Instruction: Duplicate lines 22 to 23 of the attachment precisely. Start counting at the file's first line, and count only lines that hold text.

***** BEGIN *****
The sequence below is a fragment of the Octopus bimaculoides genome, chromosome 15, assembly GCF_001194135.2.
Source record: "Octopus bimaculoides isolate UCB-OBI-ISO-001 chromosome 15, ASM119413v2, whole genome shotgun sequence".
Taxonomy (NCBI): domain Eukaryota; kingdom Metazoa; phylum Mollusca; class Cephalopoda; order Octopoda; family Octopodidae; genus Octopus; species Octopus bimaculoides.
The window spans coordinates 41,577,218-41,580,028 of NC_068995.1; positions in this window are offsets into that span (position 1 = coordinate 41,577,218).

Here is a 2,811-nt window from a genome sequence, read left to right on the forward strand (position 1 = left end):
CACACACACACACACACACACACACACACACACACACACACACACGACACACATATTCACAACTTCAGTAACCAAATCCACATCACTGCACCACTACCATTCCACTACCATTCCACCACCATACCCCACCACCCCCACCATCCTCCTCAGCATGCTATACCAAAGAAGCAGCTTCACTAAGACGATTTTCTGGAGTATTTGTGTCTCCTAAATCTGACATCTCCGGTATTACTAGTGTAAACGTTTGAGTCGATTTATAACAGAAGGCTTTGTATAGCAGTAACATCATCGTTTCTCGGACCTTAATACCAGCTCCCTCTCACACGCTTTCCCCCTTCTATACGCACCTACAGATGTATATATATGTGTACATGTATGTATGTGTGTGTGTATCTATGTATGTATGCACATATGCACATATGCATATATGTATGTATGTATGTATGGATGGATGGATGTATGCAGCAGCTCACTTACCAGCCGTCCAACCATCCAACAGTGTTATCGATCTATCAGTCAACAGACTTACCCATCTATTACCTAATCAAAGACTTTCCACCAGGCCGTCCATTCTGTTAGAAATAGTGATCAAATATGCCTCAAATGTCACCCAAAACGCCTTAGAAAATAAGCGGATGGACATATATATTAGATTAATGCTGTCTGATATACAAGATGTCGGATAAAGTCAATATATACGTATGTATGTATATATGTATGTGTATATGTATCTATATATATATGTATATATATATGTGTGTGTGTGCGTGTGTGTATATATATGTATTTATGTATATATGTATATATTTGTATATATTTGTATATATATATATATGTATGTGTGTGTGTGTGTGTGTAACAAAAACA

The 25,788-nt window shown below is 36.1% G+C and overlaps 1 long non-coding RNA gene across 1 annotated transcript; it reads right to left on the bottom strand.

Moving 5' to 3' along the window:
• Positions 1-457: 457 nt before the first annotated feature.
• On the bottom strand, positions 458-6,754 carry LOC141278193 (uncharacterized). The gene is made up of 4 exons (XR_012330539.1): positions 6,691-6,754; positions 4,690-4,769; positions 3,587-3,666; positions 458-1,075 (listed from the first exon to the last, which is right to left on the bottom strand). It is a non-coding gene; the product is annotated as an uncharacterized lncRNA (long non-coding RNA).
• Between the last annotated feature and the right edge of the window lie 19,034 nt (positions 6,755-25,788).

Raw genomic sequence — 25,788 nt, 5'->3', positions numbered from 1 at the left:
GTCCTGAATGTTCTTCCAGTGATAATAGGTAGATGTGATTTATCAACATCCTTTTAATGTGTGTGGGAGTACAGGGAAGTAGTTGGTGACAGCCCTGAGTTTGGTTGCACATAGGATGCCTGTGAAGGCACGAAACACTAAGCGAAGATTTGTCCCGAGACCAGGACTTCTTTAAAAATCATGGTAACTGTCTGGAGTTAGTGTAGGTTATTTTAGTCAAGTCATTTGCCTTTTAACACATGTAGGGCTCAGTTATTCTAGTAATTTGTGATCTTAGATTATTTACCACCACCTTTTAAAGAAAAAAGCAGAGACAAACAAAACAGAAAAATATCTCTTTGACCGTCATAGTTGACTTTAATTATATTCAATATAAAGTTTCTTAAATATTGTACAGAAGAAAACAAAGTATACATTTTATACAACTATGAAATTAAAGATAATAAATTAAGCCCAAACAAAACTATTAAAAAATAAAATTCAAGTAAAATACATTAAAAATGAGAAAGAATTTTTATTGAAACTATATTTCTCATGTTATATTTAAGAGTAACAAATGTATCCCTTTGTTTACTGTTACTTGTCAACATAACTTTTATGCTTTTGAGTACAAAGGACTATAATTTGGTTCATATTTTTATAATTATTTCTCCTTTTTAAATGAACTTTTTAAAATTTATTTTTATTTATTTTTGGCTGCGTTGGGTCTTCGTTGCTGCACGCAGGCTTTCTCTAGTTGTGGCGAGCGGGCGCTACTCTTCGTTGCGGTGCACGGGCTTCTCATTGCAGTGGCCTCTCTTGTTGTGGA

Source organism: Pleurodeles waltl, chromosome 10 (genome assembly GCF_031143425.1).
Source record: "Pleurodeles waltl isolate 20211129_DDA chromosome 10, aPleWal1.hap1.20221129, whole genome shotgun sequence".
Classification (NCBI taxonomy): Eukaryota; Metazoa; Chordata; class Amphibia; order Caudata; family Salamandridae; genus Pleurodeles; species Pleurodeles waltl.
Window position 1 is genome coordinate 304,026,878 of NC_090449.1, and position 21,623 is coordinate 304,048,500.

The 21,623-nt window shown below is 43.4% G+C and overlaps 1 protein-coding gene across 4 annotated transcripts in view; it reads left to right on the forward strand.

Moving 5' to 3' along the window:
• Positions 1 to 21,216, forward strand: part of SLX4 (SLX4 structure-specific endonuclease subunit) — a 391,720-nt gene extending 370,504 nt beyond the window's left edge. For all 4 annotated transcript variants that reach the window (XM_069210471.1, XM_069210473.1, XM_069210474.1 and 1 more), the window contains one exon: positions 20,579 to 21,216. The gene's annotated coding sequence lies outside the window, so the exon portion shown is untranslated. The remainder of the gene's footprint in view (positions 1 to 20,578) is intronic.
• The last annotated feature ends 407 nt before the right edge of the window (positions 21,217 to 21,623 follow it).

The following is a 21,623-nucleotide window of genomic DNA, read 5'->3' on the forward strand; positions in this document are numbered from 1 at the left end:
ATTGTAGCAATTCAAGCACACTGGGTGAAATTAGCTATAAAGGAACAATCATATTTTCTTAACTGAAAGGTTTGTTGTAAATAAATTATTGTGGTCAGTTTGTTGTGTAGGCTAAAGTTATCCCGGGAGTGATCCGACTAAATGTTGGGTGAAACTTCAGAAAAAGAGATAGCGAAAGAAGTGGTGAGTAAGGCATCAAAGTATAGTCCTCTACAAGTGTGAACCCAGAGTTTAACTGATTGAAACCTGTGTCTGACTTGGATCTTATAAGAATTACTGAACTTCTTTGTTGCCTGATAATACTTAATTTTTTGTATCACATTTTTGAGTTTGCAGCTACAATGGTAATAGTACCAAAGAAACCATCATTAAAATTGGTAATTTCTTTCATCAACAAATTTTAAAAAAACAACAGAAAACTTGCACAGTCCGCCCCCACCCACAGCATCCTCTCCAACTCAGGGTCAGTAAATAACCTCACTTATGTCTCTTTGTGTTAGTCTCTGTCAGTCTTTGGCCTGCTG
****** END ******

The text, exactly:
The following is a 21,623-nucleotide window of genomic DNA, read 5'->3' on the forward strand; positions in this document are numbered from 1 at the left end:
ATTGTAGCAATTCAAGCACACTGGGTGAAATTAGCTATAAAGGAACAATCATATTTTCTTAACTGAAAGGTTTGTTGTAAATAAATTATTGTGGTCAGTTTGTTGTGTAGGCTAAAGTTATCCCGGGAGTGATCCGACTAAATGTTGGGTGAAACTTCAGAAAAAGAGATAGCGAAAGAAGTGGTGAGTAAGGCATCAAAGTATAGTCCTCTACAAGTGTGAACCCAGAGTTTAACTGATTGAAACCTGTGTCTGACTTGGATCTTATAAGAATTACTGAACTTCTTTGTTGCCTGATAATACTTAATTTTTTGTATCACATTTTTGAGTTTGCAGCTACAATGGTAATAGTACCAAAGAAACCATCATTAAAATTGGTAATTTCTTTCATCAACAAATTTTAAAAAAACAACAGAAAACTTGCACAGTCCGCCCCCACCCACAGCATCCTCTCCAACTCAGGGTCAGTAAATAACCTCACTTATGTCTCTTTGTGTTAGTCTCTGTCAGTCTTTGGCCTGCTG